eDiscovery Daily Blog

eDiscovery Trends: Metadata Mining Ethics


Years ago, I put together a CLE course about metadata awareness and how hidden data (such as tracked changes and comments) can cause embarrassment or even inadvertent disclosures in eDiscovery.  The production of metadata with ESI continues to be a big issue in eDiscovery and organizations need to consider how to handle that metadata (especially if it’s hidden), to avoid issues.

For those who don’t know, metadata can be simply defined as “data about data”, which is to say it’s the data that describes each file and includes information such as when it was created, when it was last modified and who last modified it.  Metadata can often be used in identifying responsive files based on time frame (of creation or last editing) or other criteria.

Many types of files can contain other hidden metadata, such as a record the changes made to a file, who made those changes, and any comments that those parties may have also added (for example, Microsoft Word has Tracked Changes and Comments that aid in collaboration to obtain feedback from one or multiple parties regarding the content of the document).  Embedded objects can also be hidden, for example, depending on how you embed an Excel table into a Word document; the entire Excel file may be accessible within the document, even though only a small part of it is displayed.

Last fall, the American Bar Association published an article with a look at metadata ethics opinions, which was also recently referenced in this article.  The opinions issued to date have focused on three topics with regard to metadata production:

  • The sender's responsibility when transmitting or producing electronic files;
  • The recipient's right to examine (or "mine") files for metadata; and
  • The recipient's duty to notify the sender if sensitive data is discovered.

Sender’s Responsibility

Jurisdictions agree that an attorney sending or producing ESI has a duty to exercise caution to avoid inadvertently disclosing confidential information, though the level of caution required may vary depending upon the jurisdiction and situation.  In SBA Ethics Opinion 07-03, the State Bar of Arizona's Ethics Committee indicated that level of caution may depend upon "the sensitivity of the information, the potential consequences of its inadvertent disclosure, whether further disclosure is restricted by statute, protective order, or confidentiality agreement, and any special instructions given by the client."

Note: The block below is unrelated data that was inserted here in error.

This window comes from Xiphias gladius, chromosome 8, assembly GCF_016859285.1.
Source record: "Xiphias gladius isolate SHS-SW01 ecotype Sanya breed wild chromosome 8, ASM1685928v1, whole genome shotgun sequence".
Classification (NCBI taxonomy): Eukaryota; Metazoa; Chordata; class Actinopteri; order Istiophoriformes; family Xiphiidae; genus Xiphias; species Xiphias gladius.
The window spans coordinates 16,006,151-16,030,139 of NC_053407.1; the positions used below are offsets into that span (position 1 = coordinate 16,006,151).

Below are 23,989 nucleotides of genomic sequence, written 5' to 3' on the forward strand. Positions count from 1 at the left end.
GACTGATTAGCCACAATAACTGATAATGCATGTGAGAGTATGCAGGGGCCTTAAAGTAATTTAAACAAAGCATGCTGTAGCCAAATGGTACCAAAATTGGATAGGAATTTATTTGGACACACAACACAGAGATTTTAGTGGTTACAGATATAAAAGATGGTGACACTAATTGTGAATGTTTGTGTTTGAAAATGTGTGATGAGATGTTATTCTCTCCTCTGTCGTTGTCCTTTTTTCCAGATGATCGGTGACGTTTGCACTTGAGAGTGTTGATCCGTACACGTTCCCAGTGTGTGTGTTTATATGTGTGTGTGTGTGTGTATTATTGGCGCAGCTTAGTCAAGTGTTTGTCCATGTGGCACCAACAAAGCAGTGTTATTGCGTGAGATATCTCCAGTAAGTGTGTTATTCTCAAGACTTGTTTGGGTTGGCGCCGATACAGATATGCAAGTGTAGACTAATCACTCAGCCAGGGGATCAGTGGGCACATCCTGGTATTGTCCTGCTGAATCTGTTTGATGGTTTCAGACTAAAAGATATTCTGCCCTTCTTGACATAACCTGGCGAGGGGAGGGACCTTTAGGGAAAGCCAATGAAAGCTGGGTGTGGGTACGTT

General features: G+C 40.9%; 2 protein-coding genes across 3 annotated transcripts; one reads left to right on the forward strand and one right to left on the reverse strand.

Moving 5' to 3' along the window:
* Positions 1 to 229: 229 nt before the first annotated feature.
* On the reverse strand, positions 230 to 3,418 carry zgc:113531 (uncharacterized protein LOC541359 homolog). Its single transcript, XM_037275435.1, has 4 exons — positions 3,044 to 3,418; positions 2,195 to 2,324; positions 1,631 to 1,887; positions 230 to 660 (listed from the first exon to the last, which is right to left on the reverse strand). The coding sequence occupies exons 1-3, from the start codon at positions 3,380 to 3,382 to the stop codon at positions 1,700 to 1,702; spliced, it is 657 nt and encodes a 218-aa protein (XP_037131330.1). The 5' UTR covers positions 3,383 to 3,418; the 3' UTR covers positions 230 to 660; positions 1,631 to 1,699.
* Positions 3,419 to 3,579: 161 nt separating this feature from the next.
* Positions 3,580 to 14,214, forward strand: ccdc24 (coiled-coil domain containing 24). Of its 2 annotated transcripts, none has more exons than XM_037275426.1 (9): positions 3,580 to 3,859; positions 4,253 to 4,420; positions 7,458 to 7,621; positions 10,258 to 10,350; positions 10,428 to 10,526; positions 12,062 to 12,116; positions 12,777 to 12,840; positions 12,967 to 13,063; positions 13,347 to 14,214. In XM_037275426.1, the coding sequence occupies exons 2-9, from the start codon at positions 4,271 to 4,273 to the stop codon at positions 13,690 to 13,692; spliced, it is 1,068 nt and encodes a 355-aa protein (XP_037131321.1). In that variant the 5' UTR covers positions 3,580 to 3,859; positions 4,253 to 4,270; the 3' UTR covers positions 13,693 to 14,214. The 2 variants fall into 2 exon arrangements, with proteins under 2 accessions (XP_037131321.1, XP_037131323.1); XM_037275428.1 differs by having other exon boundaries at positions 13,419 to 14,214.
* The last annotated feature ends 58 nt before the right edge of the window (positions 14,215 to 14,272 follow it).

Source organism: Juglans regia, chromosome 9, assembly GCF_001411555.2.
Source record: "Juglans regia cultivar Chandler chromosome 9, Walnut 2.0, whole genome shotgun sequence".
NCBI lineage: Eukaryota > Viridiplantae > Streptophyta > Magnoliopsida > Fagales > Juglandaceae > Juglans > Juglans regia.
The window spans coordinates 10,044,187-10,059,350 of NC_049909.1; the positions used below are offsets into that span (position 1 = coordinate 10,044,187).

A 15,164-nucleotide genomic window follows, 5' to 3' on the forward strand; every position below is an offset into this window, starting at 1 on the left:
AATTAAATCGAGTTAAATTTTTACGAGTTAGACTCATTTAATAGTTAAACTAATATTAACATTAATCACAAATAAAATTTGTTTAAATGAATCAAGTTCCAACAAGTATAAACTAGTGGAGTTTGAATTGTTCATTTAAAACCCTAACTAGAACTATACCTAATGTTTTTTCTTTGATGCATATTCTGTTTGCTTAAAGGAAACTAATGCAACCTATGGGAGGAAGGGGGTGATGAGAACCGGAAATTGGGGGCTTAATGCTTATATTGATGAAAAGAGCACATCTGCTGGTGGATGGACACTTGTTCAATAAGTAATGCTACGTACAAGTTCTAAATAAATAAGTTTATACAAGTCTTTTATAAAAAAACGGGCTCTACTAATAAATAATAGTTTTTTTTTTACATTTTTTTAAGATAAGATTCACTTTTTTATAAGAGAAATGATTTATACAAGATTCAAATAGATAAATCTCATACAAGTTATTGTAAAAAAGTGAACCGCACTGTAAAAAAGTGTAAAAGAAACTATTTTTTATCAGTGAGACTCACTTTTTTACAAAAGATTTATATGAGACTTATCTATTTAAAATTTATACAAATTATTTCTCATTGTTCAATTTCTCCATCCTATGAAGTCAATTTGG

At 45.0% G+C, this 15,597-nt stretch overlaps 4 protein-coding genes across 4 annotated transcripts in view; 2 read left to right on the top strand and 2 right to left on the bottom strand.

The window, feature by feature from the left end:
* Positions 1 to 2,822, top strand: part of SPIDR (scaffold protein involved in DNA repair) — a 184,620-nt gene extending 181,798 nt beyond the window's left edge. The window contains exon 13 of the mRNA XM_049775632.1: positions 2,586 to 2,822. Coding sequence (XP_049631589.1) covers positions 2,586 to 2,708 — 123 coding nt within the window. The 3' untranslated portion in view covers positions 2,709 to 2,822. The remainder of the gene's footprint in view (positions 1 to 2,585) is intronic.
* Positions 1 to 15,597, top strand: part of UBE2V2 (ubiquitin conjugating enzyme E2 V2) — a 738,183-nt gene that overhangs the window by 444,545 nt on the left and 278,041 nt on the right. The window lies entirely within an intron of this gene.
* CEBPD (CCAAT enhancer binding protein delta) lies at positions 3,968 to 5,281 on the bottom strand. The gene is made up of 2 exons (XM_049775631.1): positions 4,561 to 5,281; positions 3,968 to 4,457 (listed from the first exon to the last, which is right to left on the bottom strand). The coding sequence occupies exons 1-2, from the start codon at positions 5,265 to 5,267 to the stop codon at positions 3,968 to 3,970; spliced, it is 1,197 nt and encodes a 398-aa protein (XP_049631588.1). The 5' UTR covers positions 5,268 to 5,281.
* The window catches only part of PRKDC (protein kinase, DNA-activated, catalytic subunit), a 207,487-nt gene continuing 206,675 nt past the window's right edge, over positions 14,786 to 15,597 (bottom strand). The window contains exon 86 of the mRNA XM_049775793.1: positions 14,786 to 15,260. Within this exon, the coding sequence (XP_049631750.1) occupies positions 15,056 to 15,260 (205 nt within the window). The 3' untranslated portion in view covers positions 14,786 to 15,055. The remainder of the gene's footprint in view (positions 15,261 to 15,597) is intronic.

Ignorance of technology is no excuse.  The Colorado Bar Association Ethics Committee states that attorneys cannot limit their duty "by remaining ignorant of technology relating to metadata or failing to obtain competent computer support." (CBA Ethics Opinion 119).

Recipient’s Right to Examine

There is less jurisdictional agreement here.  Colorado, Washington D.C. and West Virginia allow metadata mining unless the recipient is aware that the data was sent unintentionally. On the other hand, New York and Maine prohibit metadata mining – the New York State Bar Association's Committee on Professional Ethics based its decision in part on the "strong public policy in favor of protecting attorney-client confidentiality." (NYSBA Opinion 749).  Minnesota and Pennsylvania have not set a bright-line rule, stating that the decision to allow or prohibit metadata mining should depend on the case.

Recipient’s Duty to Notify

Most jurisdictions rely on their local variation of ABA Model Rule of Professional Conduct 4.4(b), which indicates that an attorney who receives confidential data inadvertently sent is obligated to notify the sender.  Maryland is one exception to that position, stating that "the receiving attorney can, and probably should, communicate with his or her client concerning the pros and cons of whether to notify the sending attorney." (MSBA Ethics Docket 2007-09).

Bottom Line

You may not be able to control what a recipient can do with your inadvertently produced metadata, but you can take steps to avoid the inadvertent production in the first place.  Office 2007 and greater has a built in Document Inspector that eliminates the hidden metadata in Office files, while publishing files to PDF will remove some metadata (the amount of metadata removed depends on the settings).  You can also use a metadata “scrubber” application such as Workshare Protect or Metadata Assistant to remove the metadata – most of these will even integrate with email so that you have the option to “scrub” the file before sending.

So, what do you think?  Have you been “stung” by hidden metadata?  Please share any comments you might have or if you’d like to know more about a particular topic.